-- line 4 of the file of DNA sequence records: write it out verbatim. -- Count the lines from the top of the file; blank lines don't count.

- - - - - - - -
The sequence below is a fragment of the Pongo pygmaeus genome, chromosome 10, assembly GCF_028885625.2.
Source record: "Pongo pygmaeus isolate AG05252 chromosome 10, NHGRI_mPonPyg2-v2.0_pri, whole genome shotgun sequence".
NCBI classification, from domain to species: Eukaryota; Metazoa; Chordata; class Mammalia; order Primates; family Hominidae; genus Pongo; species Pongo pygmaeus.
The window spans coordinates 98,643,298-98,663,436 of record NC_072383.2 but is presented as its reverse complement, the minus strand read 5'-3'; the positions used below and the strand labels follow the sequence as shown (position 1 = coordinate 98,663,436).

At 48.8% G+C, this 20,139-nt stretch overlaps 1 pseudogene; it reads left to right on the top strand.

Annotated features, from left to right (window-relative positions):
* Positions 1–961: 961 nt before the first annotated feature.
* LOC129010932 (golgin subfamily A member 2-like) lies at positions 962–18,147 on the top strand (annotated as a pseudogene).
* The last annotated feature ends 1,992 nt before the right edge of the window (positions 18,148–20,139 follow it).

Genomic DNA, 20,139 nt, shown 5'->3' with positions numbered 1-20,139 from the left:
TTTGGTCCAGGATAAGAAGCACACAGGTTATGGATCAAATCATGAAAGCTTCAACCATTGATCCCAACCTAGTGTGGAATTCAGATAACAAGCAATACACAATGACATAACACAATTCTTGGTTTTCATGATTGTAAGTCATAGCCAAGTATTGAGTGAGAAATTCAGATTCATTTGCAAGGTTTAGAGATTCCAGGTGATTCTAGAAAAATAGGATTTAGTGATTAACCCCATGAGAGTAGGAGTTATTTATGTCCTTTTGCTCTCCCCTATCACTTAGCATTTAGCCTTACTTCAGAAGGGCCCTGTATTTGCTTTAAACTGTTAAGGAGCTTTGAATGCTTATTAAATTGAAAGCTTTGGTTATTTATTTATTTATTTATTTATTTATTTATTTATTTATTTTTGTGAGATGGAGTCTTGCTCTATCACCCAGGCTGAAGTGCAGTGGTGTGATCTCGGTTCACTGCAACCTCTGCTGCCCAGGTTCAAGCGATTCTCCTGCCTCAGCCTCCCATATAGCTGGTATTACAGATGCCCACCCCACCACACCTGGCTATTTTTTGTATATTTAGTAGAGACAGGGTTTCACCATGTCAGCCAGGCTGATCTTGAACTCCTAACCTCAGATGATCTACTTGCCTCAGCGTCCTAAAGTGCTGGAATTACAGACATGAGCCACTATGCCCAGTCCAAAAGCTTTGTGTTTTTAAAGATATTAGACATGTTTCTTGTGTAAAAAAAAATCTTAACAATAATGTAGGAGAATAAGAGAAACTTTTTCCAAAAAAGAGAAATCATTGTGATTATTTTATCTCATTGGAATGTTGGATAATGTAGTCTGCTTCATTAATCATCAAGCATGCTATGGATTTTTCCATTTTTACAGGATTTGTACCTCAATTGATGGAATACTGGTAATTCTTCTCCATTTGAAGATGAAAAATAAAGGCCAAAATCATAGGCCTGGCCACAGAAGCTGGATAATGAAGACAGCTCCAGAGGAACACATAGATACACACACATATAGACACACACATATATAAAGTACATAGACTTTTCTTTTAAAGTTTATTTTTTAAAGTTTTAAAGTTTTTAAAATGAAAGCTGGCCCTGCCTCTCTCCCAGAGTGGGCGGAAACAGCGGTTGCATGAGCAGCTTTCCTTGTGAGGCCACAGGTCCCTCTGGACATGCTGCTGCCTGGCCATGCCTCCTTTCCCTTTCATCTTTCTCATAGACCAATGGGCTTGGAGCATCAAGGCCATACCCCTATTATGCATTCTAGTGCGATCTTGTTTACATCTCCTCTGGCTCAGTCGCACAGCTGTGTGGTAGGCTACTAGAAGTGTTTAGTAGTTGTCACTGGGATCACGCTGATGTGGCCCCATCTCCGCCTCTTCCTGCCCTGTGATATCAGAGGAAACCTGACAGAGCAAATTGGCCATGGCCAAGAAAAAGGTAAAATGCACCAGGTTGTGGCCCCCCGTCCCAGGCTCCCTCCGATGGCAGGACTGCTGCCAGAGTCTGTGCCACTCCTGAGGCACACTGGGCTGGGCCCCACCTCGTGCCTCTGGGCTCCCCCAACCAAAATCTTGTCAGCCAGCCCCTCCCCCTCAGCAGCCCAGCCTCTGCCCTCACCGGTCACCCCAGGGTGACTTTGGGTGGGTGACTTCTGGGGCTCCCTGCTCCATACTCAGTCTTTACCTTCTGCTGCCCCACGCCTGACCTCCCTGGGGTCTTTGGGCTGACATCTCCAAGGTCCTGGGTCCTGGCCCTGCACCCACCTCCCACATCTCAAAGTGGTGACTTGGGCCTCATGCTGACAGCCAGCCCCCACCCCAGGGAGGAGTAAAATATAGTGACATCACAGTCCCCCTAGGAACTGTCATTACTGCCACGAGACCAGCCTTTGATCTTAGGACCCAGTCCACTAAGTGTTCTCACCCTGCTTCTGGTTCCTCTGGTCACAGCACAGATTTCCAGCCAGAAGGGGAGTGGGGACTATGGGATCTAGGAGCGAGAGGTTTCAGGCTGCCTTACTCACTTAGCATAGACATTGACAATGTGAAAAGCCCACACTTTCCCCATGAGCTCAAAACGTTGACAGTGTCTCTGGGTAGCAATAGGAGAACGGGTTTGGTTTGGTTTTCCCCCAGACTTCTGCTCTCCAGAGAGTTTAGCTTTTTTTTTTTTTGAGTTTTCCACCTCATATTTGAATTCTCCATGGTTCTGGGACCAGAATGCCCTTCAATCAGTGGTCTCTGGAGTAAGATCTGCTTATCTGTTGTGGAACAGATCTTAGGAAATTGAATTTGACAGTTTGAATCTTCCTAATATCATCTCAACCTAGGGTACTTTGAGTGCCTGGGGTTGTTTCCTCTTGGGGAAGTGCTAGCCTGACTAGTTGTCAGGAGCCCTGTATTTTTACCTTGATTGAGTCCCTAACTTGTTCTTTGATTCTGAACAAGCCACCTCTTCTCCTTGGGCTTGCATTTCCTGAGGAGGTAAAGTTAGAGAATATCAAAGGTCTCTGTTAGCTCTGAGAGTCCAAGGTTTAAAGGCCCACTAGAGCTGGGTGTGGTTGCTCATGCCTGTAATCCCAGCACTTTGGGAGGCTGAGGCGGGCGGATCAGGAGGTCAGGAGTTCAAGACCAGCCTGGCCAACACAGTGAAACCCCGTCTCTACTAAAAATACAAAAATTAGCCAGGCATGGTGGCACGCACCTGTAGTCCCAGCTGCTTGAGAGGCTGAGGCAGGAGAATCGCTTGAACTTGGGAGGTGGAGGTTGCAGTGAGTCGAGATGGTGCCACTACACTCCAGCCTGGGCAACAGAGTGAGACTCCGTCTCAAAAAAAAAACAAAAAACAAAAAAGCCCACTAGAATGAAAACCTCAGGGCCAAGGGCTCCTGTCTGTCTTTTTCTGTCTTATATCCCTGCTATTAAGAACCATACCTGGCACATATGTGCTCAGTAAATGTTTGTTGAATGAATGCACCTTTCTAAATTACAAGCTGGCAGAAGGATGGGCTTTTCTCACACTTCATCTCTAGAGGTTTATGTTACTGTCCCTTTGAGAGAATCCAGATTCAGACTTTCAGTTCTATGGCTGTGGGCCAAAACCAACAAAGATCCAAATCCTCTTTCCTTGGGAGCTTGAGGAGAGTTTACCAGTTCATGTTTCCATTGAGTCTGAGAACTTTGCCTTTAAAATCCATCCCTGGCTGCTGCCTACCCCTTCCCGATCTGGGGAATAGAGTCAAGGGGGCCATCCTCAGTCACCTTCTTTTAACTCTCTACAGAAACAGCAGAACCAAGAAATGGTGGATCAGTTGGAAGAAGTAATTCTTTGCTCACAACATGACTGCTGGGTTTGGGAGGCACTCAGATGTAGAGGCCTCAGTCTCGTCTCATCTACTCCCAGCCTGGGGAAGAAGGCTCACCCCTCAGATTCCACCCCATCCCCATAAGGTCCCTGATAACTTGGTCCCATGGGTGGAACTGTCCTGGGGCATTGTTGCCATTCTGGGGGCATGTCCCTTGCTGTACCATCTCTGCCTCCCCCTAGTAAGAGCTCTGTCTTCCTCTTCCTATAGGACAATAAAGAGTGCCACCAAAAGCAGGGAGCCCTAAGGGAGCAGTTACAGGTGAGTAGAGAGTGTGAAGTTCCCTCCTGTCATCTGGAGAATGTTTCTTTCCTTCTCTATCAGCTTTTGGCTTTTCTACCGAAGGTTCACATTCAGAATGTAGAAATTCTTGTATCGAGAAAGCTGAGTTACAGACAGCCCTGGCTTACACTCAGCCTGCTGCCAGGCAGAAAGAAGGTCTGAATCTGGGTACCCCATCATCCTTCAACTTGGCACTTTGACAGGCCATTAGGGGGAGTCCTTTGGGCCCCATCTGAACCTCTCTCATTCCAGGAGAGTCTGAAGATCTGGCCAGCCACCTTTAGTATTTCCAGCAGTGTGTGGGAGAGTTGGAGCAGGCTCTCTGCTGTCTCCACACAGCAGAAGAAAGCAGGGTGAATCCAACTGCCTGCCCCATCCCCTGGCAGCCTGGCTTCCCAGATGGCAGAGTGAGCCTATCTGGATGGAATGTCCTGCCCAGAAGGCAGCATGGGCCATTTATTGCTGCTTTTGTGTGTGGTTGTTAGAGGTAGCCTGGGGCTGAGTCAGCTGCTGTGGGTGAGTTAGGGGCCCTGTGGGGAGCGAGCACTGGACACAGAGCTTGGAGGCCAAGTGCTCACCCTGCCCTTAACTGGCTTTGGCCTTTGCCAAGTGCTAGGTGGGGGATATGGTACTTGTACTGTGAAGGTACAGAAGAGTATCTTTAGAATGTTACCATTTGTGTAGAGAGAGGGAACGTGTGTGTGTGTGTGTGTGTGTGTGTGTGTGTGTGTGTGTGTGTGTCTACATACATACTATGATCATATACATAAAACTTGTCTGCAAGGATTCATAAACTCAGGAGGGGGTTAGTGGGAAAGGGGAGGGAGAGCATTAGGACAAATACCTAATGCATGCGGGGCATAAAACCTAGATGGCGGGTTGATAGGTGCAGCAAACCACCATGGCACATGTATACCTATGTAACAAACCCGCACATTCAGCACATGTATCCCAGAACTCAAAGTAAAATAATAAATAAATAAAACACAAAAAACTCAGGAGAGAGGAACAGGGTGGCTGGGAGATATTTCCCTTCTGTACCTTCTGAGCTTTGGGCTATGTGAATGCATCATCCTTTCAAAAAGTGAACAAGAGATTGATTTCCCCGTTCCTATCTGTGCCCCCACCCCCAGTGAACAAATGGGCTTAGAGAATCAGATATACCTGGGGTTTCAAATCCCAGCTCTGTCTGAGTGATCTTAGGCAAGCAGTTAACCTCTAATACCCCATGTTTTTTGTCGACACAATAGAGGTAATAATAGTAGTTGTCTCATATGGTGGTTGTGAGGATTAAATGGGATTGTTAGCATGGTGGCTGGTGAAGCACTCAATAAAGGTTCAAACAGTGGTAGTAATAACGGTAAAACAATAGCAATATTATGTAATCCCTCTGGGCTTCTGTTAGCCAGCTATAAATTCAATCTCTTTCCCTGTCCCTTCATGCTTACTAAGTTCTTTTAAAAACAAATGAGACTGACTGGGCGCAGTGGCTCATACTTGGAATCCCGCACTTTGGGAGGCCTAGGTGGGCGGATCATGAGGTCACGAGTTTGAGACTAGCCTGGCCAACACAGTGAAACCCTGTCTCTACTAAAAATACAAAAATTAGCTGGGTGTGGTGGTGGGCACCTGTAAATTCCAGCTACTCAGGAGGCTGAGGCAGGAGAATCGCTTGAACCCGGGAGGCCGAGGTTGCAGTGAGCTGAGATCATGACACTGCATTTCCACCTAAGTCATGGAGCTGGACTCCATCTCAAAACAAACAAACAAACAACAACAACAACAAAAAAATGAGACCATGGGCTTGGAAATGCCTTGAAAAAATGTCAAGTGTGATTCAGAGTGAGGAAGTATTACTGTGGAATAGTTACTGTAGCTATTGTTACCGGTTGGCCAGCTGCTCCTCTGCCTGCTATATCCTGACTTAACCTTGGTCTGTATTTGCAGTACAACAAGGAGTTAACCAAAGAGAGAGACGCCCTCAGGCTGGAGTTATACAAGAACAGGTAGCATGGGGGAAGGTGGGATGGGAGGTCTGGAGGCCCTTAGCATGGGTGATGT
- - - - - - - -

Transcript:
The window spans coordinates 98,643,298-98,663,436 of record NC_072383.2 but is presented as its reverse complement, the minus strand read 5'-3'; the positions used below and the strand labels follow the sequence as shown (position 1 = coordinate 98,663,436).